Intelligence is partly created by platform formation. By this process, the brain creates a library of past experiences, so that when we are faced with a similar situation we draw on scenes that we have filed away, evaluating and responding to the new situation with minimal attention and assessment. One might say that the left hemisphere has already “set the stage” for new events to arrive. It has pre-created a familiar scene based on our previous experiences and its understanding and interpretations of those experiences. Our brain is filled with these ingrained patterns, which we use to predict, plan, and carry out everyday activities. When we talk about a winter day, a cold and snowy condition automatically comes to mind. However, sometimes a day in winter can surprise us by being mild. This illustrates that although these patterns are usually very helpful, at times they distance us from reality. These pre-established patterns are the origin of our beliefs as well. We evaluate and judge every new encounter based on these established beliefs.
We may speculate that these thought pattern loops also create our classical level of reality. If the left hemisphere already has established logical loops and scenes that are consistent with rational classical level of reality, then any new incoming data must be perceived within the context of these scenes. Any unrelated and illogical data is ignored during the process. New experiences only further develop these modules and fortify the pre-established classical level patterns. The dorsal anterior cingulate cortex is likely to contribute to improvements in inhibitory cognitive control as we age (Bunge, Mackey, and Whitaker 2009, 73).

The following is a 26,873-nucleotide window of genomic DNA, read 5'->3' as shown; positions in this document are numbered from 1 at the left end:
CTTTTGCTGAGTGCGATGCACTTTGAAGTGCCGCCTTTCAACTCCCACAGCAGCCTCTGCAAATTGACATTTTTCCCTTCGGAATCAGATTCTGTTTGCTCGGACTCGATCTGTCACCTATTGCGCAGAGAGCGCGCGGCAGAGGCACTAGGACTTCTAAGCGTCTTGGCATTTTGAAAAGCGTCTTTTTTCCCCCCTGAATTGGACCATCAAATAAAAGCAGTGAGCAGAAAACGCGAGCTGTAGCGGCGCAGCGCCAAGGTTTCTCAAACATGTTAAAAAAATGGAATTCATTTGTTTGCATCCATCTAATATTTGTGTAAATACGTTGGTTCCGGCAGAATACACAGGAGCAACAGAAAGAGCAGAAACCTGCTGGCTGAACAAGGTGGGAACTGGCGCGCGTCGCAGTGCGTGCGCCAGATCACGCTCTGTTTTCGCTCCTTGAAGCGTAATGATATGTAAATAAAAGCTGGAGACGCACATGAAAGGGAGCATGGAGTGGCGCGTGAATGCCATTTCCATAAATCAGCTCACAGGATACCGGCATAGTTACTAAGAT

Arithmetic is also attributed to the left brain. In mathematics, we divide the whole into the integers, to facilitate analysis. However assessing the abstract relations between the integers is the function of the right hemisphere. Right parietal cortex shows abnormal responses in children with dyscalculia, a learning disability that affects math skills (Janelle Weaver 2011).
Considering all this, one may suppose that the left brain is the leading, more highly evolved and intellectual hemisphere. At the classical level, the left brain carries out all of our higher functions relating to the environment. Mind you, the classical perception is learned from the embryonic era onward. It seems that the left hemisphere starts as a “clean slate” at the beginning; learning and conditioning come after.
Dr. Jill Taylor is a Harvard-trained neurobiologist who had a stroke in 1996 while she was only thirty-seven years old. Following the hemorrhage in her left hemisphere, her left brain gradually lost its performance, while her right hemisphere remained intact and continued to function normally. Being a neurobiologist, she could sense and interpret the gradual changes that her mind went through at the time of stroke and during her recovery, which took about eight years. In her recently published book (Taylor 2008), she explains her experience with her massive stroke moment by moment. She had to retrain herself to obtain skills related to the so-called normal (classical) awareness during her recovery.